When Peak and Elm Cocina, the Tex-Mex restaurant on the outskirts of Deep Ellum, opened earlier this year, owner Jesse Moreno Sr. made a shocking announcement. Despite the menu featuring enchiladas, fajitas and other classics, the restaurant would not be serving gratis chips and salsa.
As we pointed out as the restaurant first opened, chips and salsa were part of everyone's perceived right during a Tex-Mex meal. Other restaurants had tried and failed to get rid of the snack. We wondered how long Peak and Elm could hold out.
As a replacement, the restaurant offered a small bowl of sliced carrots, jicama, onion and jalapeño marinated in apple-cider vinegar. The vegetables were light, fresh and crisp, with an acidic tang -- the perfect thing to wake up your palate before a heavy Tex-Mex meal. But about two months ago, according to a waiter, the restaurant couldn't take the pressure any longer. "Customers expect chips and salsa when they come to a Tex-Mex type restaurant," he told me.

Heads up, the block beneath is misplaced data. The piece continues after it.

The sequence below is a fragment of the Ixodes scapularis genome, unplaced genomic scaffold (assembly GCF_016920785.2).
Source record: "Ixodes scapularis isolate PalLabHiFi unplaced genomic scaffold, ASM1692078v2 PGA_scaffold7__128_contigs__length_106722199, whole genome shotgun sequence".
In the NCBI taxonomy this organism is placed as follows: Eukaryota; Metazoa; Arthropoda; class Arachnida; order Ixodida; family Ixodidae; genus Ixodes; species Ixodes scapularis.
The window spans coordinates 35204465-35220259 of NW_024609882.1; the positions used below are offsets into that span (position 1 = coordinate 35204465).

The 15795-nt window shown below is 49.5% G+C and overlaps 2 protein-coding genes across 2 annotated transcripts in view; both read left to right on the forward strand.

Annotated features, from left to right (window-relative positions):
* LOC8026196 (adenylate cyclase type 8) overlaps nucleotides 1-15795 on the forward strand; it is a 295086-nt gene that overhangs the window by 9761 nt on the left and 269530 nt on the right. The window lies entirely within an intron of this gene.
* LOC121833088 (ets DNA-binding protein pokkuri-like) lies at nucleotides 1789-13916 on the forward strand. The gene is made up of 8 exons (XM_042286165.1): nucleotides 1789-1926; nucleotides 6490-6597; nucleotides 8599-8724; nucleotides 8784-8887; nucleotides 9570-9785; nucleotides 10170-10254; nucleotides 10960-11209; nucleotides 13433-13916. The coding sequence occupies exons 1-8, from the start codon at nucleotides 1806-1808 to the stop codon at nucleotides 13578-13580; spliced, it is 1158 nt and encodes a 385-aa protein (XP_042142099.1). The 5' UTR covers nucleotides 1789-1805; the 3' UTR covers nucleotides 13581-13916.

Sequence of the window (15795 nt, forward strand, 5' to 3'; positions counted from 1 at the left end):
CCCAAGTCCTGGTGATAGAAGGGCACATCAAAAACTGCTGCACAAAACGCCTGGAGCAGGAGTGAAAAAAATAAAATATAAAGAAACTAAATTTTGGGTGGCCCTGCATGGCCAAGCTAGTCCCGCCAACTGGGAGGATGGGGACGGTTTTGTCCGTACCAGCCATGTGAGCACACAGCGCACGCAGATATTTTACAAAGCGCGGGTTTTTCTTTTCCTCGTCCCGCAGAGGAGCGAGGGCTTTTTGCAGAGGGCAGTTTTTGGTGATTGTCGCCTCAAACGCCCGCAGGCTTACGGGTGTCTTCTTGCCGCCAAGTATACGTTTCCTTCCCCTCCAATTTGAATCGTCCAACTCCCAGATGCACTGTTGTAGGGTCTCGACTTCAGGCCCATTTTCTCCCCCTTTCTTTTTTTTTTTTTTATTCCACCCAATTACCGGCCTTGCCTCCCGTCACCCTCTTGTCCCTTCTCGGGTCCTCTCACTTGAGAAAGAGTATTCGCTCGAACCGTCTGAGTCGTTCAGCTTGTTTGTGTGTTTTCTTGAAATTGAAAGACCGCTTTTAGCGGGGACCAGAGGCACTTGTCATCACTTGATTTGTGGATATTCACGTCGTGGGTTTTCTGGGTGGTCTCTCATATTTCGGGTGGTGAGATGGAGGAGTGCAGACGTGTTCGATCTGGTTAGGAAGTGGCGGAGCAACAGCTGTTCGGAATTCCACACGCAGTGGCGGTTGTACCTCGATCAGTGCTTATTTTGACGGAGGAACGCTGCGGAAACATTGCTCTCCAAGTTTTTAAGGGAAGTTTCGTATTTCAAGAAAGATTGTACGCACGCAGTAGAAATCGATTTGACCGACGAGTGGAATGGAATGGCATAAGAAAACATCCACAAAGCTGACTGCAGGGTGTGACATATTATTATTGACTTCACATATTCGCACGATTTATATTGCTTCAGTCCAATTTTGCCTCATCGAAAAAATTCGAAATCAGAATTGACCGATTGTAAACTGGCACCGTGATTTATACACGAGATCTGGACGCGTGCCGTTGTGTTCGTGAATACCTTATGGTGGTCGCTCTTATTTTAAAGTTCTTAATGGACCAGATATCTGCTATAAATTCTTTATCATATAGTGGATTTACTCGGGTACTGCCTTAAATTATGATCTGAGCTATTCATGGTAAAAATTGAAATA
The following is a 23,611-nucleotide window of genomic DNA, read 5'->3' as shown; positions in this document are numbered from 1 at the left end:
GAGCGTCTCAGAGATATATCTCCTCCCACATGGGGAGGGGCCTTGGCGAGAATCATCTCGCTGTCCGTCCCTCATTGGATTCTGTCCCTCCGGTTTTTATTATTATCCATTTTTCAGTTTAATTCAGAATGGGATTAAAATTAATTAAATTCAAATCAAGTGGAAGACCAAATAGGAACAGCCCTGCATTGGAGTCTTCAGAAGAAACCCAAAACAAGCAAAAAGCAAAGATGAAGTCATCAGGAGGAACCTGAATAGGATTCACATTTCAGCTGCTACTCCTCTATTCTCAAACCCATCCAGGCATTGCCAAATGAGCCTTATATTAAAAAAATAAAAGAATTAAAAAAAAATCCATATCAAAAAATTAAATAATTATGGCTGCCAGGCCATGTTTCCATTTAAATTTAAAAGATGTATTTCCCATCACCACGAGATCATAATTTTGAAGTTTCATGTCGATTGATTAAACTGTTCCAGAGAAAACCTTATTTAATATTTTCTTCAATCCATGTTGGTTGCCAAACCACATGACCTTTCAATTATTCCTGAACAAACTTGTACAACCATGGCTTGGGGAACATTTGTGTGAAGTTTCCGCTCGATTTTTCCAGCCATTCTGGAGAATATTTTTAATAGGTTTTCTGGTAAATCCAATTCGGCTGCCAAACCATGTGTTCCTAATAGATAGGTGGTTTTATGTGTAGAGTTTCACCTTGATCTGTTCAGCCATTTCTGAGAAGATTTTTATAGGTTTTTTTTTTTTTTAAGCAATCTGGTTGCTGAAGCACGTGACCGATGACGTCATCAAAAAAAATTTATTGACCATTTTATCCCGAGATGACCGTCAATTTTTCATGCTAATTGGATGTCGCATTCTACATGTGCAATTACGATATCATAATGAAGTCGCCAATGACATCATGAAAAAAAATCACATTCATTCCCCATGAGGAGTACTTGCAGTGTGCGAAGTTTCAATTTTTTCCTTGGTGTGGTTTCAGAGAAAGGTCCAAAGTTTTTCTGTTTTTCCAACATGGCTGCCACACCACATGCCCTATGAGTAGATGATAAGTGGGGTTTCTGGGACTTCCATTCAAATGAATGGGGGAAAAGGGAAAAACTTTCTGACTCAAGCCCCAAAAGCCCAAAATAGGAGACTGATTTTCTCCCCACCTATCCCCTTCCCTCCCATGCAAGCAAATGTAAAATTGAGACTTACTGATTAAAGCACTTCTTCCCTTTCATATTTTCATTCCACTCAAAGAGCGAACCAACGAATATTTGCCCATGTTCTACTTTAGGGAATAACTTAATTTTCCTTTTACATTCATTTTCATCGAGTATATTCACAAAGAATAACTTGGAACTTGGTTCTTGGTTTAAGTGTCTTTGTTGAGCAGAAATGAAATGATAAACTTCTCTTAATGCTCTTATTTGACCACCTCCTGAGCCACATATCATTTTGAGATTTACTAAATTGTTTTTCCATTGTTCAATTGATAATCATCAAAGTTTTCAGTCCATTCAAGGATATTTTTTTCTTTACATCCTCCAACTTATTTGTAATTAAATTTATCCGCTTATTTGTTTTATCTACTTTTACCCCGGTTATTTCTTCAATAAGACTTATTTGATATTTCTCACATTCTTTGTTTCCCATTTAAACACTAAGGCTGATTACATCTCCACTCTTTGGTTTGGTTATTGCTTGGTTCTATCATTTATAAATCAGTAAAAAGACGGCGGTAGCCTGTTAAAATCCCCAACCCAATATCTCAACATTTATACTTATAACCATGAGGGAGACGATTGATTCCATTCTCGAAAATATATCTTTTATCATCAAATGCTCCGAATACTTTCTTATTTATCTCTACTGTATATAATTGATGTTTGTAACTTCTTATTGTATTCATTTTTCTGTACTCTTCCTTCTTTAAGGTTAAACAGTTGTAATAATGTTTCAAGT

Now when you sit down at a table at Peak and Elm, chips and a small dish of tomato-based salsa arrive shortly after. The chips are made at nearby La Popular Tamale House, which also owns Peak and Elm. They're warm, not at all greasy and a good start to a Tex-Mex meal, provided you can exercise some restraint.
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Apparently if you want to open a Te-Mex restaurant, you better put chips and salsa on every table. You've been warned.